Skepticism about non-violence is subtle and far more complicated. How do we answer the cynicism of those who are not votaries of violence and may actually want to reduce use of violent methods but have no faith in non-violence as a philosophy, as a method, as a way of life?
This is why many people who admire Mahatma Gandhi, even revere him, perhaps regard him as the most towering figure of the 20th century – don’t believe that his advocacy of non-violence is practical or doable by ordinary people.
It is this same mind-set which may dismiss various symbolic efforts to advocate non-violence as empty gestures in an age when senseless violence and random acts of cruelty seem to be proliferating everywhere.
Certainly, those who see life and reality from this vantage point have much evidence to marshal in their favor. It is a perfectly obvious and respectable question to ask — if non-violence is a force more powerful why did Gandhiji and Martin Luther King fall to assassins’ bullets? What good has the ideal of non-violence done for the victims of innumerable terrorist strikes as well as the violence unleashed by wars launched to fight terrorists?
As far as I can tell there is no simple and direct answer. This is a seriously painful question.
And yet when the utility of violence is expressed from the very heart of suffering its power is indomitable.
In October 2001, within a month of the terrible events of 9/11, I happened to be passing through a neighborhood in lower Manhattan. I was struck by a laminated page that had been stuck on the gate to a small local park. The text on that page was letter written by a woman who had lost her husband in the terrorist strike on the World Trade Centre a month earlier.
Please, let there be no more killing, she pleaded in the letter that had been published by the Chicago Tribune. Even in that moment of deep personal loss, the widow seemed to be equally anguished by the claim that bombing another country, even one which harbored terrorists, would serve as justice. Her plea echoed the phrase made famous by Gandhiji: “An eye for an eye will only make the whole world blind.”
This conviction resonated strongly with others bereaved by the 9/11 attacks. Some of them joined a campaign to establish a Department of Peace within the U.S. government. Efforts to create such a department date back to 1793 and have been re-energized by the tragic events of 2001.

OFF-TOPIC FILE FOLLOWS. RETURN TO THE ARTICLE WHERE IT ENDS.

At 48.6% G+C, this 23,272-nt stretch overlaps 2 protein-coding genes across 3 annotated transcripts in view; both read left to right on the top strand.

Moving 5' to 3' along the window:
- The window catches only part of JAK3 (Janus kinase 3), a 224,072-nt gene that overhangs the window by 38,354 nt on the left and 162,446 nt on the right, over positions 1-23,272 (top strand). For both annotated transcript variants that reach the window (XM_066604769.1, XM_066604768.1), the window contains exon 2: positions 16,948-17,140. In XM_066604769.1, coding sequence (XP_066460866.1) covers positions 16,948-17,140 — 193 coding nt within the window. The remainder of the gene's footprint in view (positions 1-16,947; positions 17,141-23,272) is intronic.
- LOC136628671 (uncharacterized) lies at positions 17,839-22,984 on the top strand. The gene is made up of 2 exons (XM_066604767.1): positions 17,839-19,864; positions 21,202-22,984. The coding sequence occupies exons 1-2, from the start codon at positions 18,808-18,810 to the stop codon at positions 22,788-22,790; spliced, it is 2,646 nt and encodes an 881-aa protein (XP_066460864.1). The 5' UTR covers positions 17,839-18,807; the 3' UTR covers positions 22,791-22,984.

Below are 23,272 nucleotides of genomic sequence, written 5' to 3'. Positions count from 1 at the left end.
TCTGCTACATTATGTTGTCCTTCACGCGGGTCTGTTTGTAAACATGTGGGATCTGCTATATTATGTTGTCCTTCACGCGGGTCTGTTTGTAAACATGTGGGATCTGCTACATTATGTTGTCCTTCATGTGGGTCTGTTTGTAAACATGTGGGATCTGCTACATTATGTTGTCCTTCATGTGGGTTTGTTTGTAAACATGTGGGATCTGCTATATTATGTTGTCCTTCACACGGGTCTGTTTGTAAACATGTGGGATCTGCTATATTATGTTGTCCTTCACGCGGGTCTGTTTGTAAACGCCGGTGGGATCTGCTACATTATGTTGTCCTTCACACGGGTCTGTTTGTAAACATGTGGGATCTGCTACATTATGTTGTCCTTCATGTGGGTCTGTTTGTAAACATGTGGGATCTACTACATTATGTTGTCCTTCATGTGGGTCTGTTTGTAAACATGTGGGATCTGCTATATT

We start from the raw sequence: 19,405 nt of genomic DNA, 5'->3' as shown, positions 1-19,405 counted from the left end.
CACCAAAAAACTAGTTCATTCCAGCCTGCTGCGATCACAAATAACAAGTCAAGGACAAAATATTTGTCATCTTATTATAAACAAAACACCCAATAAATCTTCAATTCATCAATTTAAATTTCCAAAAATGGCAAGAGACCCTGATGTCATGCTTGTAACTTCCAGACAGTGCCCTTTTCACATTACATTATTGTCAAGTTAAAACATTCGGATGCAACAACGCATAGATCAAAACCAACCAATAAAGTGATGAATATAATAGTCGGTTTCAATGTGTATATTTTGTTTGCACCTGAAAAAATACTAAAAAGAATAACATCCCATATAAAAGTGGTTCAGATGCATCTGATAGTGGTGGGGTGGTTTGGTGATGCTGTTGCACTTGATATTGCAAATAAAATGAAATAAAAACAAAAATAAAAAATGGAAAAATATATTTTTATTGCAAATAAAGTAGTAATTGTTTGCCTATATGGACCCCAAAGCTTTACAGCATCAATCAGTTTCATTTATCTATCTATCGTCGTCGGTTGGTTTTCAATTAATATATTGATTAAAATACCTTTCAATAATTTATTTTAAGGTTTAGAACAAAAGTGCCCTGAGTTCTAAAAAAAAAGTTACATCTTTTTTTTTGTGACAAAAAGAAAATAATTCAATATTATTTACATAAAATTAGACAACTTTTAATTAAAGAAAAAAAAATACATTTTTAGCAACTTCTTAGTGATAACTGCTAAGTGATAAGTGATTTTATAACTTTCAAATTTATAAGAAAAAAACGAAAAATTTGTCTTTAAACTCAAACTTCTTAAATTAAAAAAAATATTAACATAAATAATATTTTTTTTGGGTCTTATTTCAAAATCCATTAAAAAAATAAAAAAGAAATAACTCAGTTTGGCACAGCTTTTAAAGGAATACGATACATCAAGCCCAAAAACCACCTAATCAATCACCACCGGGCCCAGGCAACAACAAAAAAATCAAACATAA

Activists in favor of a Department of Peace also took the lead in celebrating the centenary of non-violent civil disobedience – which quite uncannily happens to fall on September 11. It was on that day in 1906 that Gandhi first made a public appeal for ‘satyagraha’ – appeal to truth by non-violent means.
How, you might ask, do such mobilizations and personal appeals of the kind posted in that park – help us to process, to grapple with the challenge of countering cynicism about non-violence?
Personally, I draw inspiration, reaffirmation and sustenance from all such actions – regardless of their size or impact.
For instance, in 2008 there was a lethal terrorist strike in Mumbai. It took three days to regain control over three separate locations where the terrorists were entrenched. At the end of the shooting 164 people were dead and at least 308 others were wounded.
Soon after this citizens groups, schools and colleges collaborated to organize a human chain for peace across the city. As a participant in that gathering do I believe that hands-across-Mumbai-for-peace can directly counter votaries of violence? No I don’t.
Why then do many of us find reaffirmation in such actions?
Mostly because stating and repeatedly re-stating our intention in favor of non-violence is an essential starting point. It is the bare minimum that we can do, the necessary first step which begins a thousand mile journey.
But what next? From what do we derive energy and guidance for the many further steps of this long and arduous endeavor? How can we creatively process our doubts about non-violence as a practical method and way of life?
Through the centuries and across diverse cultures there are many sources of inspiration. And yet, in our times, there is a pervasive faith and conviction that Mohandas Karamchand Gandhi is a beacon for the present and future of the human race.
It is commonly believed that this is because Gandhiji deployed non-violence to defeat a seemingly invincible empire and free India from colonial rule. This is true but in all fairness many factors contributed to India’s freedom.
It is not Gandhiji’s place in India’s history that makes him a beacon in the 21st century. He is an epochal figure because his own struggles with the violence within can give us all confidence and not lose heart.
Never comfortable with being called a ‘saint’ Gandhiji was utterly transparent about how he discovered the ideal of non-violence through his own personal struggles.
In 1938 after 56 years of being married to Kasturba, Gandhiji wrote:
“I learnt the lesson of non-violence from my wife, when I tried to bend her to my will. Her (Kasturba’s) determined resistance to my will, on the other hand, and her quiet submission to the suffering my stupidity involved, on the other, ultimately made me ashamed of myself and cured me of my stupidity in thinking that I was born to rule over her and, in the end, she became my teacher in non-violence.”